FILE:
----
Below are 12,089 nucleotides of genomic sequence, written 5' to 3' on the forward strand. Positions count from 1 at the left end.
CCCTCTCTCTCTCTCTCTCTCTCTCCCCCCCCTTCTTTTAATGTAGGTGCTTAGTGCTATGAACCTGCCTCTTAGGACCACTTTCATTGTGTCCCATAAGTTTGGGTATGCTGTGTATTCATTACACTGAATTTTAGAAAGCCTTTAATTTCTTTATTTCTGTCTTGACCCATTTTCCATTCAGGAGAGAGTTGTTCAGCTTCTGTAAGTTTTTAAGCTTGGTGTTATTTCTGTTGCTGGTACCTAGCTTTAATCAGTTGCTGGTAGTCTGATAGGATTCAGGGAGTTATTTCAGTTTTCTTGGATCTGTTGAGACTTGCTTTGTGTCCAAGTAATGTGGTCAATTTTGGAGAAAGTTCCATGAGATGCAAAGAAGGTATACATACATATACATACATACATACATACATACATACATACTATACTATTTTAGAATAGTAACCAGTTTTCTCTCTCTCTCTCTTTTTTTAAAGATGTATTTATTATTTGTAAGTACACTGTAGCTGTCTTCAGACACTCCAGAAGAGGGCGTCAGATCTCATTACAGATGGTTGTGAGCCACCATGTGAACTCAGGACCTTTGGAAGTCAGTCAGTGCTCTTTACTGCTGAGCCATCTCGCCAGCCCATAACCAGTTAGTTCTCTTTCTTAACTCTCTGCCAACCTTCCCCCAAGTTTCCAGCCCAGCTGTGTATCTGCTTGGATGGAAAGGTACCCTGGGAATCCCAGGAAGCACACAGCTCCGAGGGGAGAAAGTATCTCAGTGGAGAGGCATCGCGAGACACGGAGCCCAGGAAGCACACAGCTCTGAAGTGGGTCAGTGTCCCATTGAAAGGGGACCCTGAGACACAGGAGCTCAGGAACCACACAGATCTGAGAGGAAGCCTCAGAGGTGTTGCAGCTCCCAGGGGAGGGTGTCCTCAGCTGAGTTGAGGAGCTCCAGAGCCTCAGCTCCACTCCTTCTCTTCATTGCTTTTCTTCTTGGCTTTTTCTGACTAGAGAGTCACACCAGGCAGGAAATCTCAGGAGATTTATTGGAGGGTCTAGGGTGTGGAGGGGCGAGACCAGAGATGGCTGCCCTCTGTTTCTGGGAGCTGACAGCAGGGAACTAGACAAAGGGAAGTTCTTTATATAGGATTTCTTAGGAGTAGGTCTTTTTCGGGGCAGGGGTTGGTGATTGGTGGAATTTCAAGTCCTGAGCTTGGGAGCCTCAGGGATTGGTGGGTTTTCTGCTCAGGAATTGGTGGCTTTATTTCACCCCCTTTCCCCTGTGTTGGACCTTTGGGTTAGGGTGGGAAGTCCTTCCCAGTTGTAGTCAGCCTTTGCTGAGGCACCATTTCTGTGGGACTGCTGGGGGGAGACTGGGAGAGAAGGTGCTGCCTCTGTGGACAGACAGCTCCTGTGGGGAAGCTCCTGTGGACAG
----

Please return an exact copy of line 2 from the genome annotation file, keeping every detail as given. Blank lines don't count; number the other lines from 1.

CCCTCTCTCTCTCTCTCTCTCTCTCCCCCCCCTTCTTTTAATGTAGGTGCTTAGTGCTATGAACCTGCCTCTTAGGACCACTTTCATTGTGTCCCATAAGTTTGGGTATGCTGTGTATTCATTACACTGAATTTTAGAAAGCCTTTAATTTCTTTATTTCTGTCTTGACCCATTTTCCATTCAGGAGAGAGTTGTTCAGCTTCTGTAAGTTTTTAAGCTTGGTGTTATTTCTGTTGCTGGTACCTAGCTTTAATCAGTTGCTGGTAGTCTGATAGGATTCAGGGAGTTATTTCAGTTTTCTTGGATCTGTTGAGACTTGCTTTGTGTCCAAGTAATGTGGTCAATTTTGGAGAAAGTTCCATGAGATGCAAAGAAGGTATACATACATATACATACATACATACATACATACATACATACTATACTATTTTAGAATAGTAACCAGTTTTCTCTCTCTCTCTCTTTTTTTAAAGATGTATTTATTATTTGTAAGTACACTGTAGCTGTCTTCAGACACTCCAGAAGAGGGCGTCAGATCTCATTACAGATGGTTGTGAGCCACCATGTGAACTCAGGACCTTTGGAAGTCAGTCAGTGCTCTTTACTGCTGAGCCATCTCGCCAGCCCATAACCAGTTAGTTCTCTTTCTTAACTCTCTGCCAACCTTCCCCCAAGTTTCCAGCCCAGCTGTGTATCTGCTTGGATGGAAAGGTACCCTGGGAATCCCAGGAAGCACACAGCTCCGAGGGGAGAAAGTATCTCAGTGGAGAGGCATCGCGAGACACGGAGCCCAGGAAGCACACAGCTCTGAAGTGGGTCAGTGTCCCATTGAAAGGGGACCCTGAGACACAGGAGCTCAGGAACCACACAGATCTGAGAGGAAGCCTCAGAGGTGTTGCAGCTCCCAGGGGAGGGTGTCCTCAGCTGAGTTGAGGAGCTCCAGAGCCTCAGCTCCACTCCTTCTCTTCATTGCTTTTCTTCTTGGCTTTTTCTGACTAGAGAGTCACACCAGGCAGGAAATCTCAGGAGATTTATTGGAGGGTCTAGGGTGTGGAGGGGCGAGACCAGAGATGGCTGCCCTCTGTTTCTGGGAGCTGACAGCAGGGAACTAGACAAAGGGAAGTTCTTTATATAGGATTTCTTAGGAGTAGGTCTTTTTCGGGGCAGGGGTTGGTGATTGGTGGAATTTCAAGTCCTGAGCTTGGGAGCCTCAGGGATTGGTGGGTTTTCTGCTCAGGAATTGGTGGCTTTATTTCACCCCCTTTCCCCTGTGTTGGACCTTTGGGTTAGGGTGGGAAGTCCTTCCCAGTTGTAGTCAGCCTTTGCTGAGGCACCATTTCTGTGGGACTGCTGGGGGGAGACTGGGAGAGAAGGTGCTGCCTCTGTGGACAGACAGCTCCTGTGGGGAAGCTCCTGTGGACAG